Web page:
Arecaceae (Palm family)

Description. Slender, single-trunked palm, 10-20 m (33-66 ft) tall, with 8-12 pinnate fronds. Leaves 1-1.5 m (3.3-5 ft) long with 30-50 leaflets. Small, greenish-white flowers in dense, pendent inflorescences borne below the crown shaft. Yellow, orange, or bright red ovoid fruits (drupes) 6 to 9 cm (2.4-3.5 in) long with fibrous pericarp and a single, large seed.

Benefits Of: BETEL NUT ARECA PALM Photo Gallery

Origin and Distribution. The exact origin of the plant is unknown, since the palm is closely associated with human settlements and early migrations. Possibly native to the Philippines and Southeast Asia. Today the betel nut is widely cultivated from East Africa through tropical Asia to Oceania. The palm is typically planted in home gardens. Often cultivated as an ornamental.

Food uses. The seeds of ripe or unripe betel nuts are consumed as a mild narcotic. Slices of the seed are boiled or roasted with limestone and often other spices like cinnamon or catechu (Acacia catechu). The seeds are chewed together with leaves of the betel pepper (Piper betle, p. 299) and lime juice. The chewing of betel nuts is said to cause euphoria and a sense of well-being, a hot sensation in the body, and heightened alertness. Continuous use may cause addiction and cancer of the mouth and tongue. The palm heart, although bitter, is eaten as a vegetable in the Philippines. The tender shoots are also eaten after being cooked in syrup.

Comments. The oil-rich endosperm of the seeds contains tannins and several alkaloids like arecaine and arecoline, which are mainly responsible for the intoxicating effects of the fruit. Betel nuts are also used in traditional medicine in a variety of applications. Extracts of the seeds are employed internally to eliminate internal parasites.

Description. Solitary palm with black spines on gray trunk, 15-18 m (50-60 ft) tall. Pinnate leaves 3-4 m (10-13 ft) long with irregularly arranged, linear leaflets, each 0.8-1 m (2.6-3.3 ft) long. Small pale yellow flowers in branched inflorescences 1-1.5 m (3.3-5 ft) long. Fruits are yellowish-green, globose drupes measuring 3-5 cm (1.2-2 in) in diameter and containing a single seed.

Origin and Distribution. Native to tropical America from southern Mexico and the Caribbean south to northern Argentina and Paraguay. The tree grows in a variety of habitats but is found mostly in seasonally dry lowland forests. Occasionally cultivated as an ornamental, but usually rare outside its natural range.

Food uses. The sweet-tasting seed kernels of ripe fruits are sometimes eaten as a snack. The heart of the palm is used as a vegetable and eaten raw in salads or cooked. Young, tender leaves are eaten as a green vegetable. The flesh of ripe fruits has a somewhat bitter taste, though it is eaten as a snack by some people. The palm is known mostly for being the source of sugary sap that is fermented into an alcoholic winelike drink called coyol in Central America. The sap is harvested by cutting the terminal bud lengthwise.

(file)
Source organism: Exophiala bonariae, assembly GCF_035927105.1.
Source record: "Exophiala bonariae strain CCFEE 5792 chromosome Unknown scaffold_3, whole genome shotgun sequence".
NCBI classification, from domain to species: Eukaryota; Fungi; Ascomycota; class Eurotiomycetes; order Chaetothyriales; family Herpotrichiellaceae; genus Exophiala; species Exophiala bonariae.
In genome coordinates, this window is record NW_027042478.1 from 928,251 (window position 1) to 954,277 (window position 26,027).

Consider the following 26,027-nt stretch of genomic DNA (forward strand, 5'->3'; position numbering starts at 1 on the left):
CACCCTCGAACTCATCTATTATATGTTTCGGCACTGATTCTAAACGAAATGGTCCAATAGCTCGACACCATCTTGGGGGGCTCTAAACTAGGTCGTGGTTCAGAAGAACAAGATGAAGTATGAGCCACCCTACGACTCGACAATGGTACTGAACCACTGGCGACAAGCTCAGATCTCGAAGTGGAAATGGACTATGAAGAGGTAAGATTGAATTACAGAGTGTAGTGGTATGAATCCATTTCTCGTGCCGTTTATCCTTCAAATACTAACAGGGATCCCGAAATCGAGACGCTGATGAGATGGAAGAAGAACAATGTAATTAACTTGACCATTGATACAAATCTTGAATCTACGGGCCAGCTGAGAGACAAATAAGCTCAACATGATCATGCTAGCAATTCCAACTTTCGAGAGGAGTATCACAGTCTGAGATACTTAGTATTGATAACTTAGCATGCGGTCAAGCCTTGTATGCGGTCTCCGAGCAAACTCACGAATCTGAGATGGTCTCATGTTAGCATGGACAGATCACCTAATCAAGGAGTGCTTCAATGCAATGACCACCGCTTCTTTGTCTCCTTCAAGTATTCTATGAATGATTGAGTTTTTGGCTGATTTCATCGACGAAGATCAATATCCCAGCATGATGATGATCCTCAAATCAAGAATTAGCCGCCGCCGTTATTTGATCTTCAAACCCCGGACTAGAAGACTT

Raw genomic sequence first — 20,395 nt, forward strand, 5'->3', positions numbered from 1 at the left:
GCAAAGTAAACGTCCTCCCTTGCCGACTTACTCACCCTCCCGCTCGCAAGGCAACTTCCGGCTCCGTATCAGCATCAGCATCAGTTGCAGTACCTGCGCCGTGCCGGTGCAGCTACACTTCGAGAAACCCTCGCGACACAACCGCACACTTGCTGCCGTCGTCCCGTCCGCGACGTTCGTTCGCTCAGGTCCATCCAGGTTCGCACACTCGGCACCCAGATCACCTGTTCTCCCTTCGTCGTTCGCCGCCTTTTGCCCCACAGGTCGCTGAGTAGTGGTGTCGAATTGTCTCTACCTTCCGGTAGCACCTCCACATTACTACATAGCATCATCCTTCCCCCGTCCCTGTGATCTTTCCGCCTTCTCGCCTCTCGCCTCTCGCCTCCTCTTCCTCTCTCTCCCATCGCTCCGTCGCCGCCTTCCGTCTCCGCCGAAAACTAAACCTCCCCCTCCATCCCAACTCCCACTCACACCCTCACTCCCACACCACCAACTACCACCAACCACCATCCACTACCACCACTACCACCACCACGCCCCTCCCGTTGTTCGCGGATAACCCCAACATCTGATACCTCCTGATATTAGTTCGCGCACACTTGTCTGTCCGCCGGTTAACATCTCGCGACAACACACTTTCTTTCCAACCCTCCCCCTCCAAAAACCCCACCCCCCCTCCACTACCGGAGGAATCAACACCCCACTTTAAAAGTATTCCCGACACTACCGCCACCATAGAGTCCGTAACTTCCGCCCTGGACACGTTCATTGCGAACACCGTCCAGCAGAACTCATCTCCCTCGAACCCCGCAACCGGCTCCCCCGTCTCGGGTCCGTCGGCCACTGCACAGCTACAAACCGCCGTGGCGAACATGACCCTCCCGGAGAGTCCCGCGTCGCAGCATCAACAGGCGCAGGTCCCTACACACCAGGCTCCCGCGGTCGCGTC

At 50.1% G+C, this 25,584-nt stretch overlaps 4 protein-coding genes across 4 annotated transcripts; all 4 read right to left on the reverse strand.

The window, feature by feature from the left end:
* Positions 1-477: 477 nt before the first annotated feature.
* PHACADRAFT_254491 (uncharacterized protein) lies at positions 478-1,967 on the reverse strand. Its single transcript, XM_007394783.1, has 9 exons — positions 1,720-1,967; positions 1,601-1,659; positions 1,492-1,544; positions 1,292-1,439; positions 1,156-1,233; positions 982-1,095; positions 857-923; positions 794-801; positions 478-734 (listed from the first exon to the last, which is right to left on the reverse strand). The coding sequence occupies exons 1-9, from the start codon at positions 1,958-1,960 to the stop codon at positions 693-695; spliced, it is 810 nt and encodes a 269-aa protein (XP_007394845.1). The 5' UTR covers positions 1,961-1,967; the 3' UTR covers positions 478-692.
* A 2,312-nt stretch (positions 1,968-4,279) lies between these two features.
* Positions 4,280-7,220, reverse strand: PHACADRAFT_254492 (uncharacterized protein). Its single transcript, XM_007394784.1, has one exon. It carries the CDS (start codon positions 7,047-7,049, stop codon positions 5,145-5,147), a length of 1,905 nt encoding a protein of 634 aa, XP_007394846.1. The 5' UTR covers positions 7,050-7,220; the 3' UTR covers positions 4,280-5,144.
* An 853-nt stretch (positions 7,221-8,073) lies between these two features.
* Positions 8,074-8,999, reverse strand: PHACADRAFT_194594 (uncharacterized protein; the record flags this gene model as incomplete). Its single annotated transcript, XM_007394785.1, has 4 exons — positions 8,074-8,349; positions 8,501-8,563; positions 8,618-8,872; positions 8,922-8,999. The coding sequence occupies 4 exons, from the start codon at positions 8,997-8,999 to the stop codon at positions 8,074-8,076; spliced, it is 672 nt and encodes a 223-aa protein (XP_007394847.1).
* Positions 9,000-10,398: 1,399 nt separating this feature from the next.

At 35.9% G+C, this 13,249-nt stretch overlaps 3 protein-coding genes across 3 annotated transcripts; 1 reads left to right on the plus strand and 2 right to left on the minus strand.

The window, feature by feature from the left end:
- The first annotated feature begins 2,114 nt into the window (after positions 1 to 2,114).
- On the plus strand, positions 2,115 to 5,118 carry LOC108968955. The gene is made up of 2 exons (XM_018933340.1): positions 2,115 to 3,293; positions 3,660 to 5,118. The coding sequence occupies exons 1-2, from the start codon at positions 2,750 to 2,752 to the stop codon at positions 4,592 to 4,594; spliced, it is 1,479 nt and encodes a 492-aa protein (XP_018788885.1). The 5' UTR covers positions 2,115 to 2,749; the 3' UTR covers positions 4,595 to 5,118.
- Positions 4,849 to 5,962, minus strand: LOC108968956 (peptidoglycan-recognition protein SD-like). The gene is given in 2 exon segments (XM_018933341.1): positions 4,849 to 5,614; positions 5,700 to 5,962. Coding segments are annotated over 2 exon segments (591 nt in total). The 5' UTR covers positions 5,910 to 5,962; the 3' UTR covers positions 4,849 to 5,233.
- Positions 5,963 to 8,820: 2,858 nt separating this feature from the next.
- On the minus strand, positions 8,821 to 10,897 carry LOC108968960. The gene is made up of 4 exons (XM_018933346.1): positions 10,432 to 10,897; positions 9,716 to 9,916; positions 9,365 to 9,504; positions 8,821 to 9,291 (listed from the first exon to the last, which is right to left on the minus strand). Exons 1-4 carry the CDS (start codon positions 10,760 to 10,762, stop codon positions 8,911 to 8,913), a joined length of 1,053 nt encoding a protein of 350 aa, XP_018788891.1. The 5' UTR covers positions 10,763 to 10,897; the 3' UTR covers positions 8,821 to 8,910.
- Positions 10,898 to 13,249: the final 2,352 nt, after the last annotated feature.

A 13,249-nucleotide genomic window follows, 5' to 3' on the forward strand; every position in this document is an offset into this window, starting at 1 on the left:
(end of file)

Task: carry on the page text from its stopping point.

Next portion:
Comments. This palm is known by numerous synonyms, including A. vinifera, A. lasiospatha, and A. sclerocarpa.

Description. Multistemmed palm 6-12 m (20-40 ft) tall with erect trunks densely covered in sharp spines up to 10 cm (4 in) long. Pinnate leaves 3-6 m (1020 ft) long with irregularly arranged leaflets and black spines on the rachises. Monoecious flowers are borne in branched inflorescences. Fruits are greenish-orange ovoid drupes, 2-4 cm (0.8-1.6 in) long and with a single seed.

Origin and Distribution. Native to the Amazon basin of South America, especially along the Rio Negro and the upper Orinoco. The plant, which thrives in hot, humid climates, is rarely cultivated.

Food uses. The fleshy mesocarp of the fruit is edible. The palm heart, which is of very good quality, is used raw in salads or used cooked as an ingredient in savory dishes. The seeds provide an edible oil that is used by indigenous tribes for cooking.

Comments. The fruits are eaten by at least 16 species of fish, which either gnaw the pulp, fragment the seed, or swallow the entire fruit, thus acting as dispersal agents. The fruiting season of the jauari palm is synchronized with annual flooding, ensuring optimal dispersal.

Description. Multi- or single-stemmed palm with trunk covered in long, black spines, 5-18 m (1660 ft) tall. Pinnate leaves about 3 m (10 ft) long with a 1-m-long (3.3 ft) petiole. The rachis is covered in black or brown spines. Leaflets linear, 92-123 per side, irregularly arranged in different planes. Flowers are produced in inflorescences, with 45-57 flowering branches and yellowish male and female flowers. Fruits, which grow in pendent clusters of up to 250 fruits, are ovoid or conical in shape, 3-5 cm (1.2-2 in) in diameter, and have leathery red, orange, or yellow skin and an orange-colored, mealy flesh with 1 or sometimes no seed. The fruits have a unique, agreeable taste, somewhat reminiscent of a winter squash with drier texture. Origin and Distribution. The peach palm is extensively cultivated throughout humid tropical regions of Central and South America. The closest wild relative from which it seems to be selected is B. ma-cana, which grows in the western Amazon basin.

Food uses. This delicious fruit is almost never eaten raw, but commonly boiled in saltwater for at least an hour, often with pork fat. When cool, the fruits are peeled, seeded, halved, and served with mayonnaise. In Colombia, halved fruits are eaten with honey. Dried fruits can be ground into flour. Indigenous tribes use fermented fruits to produce chicha, an alcoholic, beerlike beverage.

Comments. The peach palm is a major source of palm hearts, an exquisite vegetable extracted from the inner core and growing bud of the palm tree. The fruits contain about 3-8% fat and 3% protein and are high in calcium, phosphorous, iron, and vitamins A and C.

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